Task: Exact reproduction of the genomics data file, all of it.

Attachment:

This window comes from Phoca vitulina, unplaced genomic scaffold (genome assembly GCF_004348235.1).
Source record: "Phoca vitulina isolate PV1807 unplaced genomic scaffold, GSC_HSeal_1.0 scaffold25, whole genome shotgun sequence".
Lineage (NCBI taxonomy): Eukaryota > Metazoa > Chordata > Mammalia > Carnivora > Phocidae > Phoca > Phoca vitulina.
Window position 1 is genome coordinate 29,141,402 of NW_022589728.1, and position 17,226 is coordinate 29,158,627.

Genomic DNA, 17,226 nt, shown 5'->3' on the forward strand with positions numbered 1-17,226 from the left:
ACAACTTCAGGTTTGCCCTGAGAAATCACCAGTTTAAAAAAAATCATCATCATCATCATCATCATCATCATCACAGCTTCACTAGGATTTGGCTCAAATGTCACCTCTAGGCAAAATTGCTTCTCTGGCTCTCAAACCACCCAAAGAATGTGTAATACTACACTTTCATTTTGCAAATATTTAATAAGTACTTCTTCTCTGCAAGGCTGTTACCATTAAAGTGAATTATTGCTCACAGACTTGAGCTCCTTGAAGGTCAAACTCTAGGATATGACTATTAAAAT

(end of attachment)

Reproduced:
This window comes from Phoca vitulina, unplaced genomic scaffold (genome assembly GCF_004348235.1).
Source record: "Phoca vitulina isolate PV1807 unplaced genomic scaffold, GSC_HSeal_1.0 scaffold25, whole genome shotgun sequence".
Lineage (NCBI taxonomy): Eukaryota > Metazoa > Chordata > Mammalia > Carnivora > Phocidae > Phoca > Phoca vitulina.
Window position 1 is genome coordinate 29,141,402 of NW_022589728.1, and position 17,226 is coordinate 29,158,627.

Genomic DNA, 17,226 nt, shown 5'->3' on the forward strand with positions numbered 1-17,226 from the left:
ACAACTTCAGGTTTGCCCTGAGAAATCACCAGTTTAAAAAAAATCATCATCATCATCATCATCATCATCATCACAGCTTCACTAGGATTTGGCTCAAATGTCACCTCTAGGCAAAATTGCTTCTCTGGCTCTCAAACCACCCAAAGAATGTGTAATACTACACTTTCATTTTGCAAATATTTAATAAGTACTTCTTCTCTGCAAGGCTGTTACCATTAAAGTGAATTATTGCTCACAGACTTGAGCTCCTTGAAGGTCAAACTCTAGGATATGACTATTAAAAT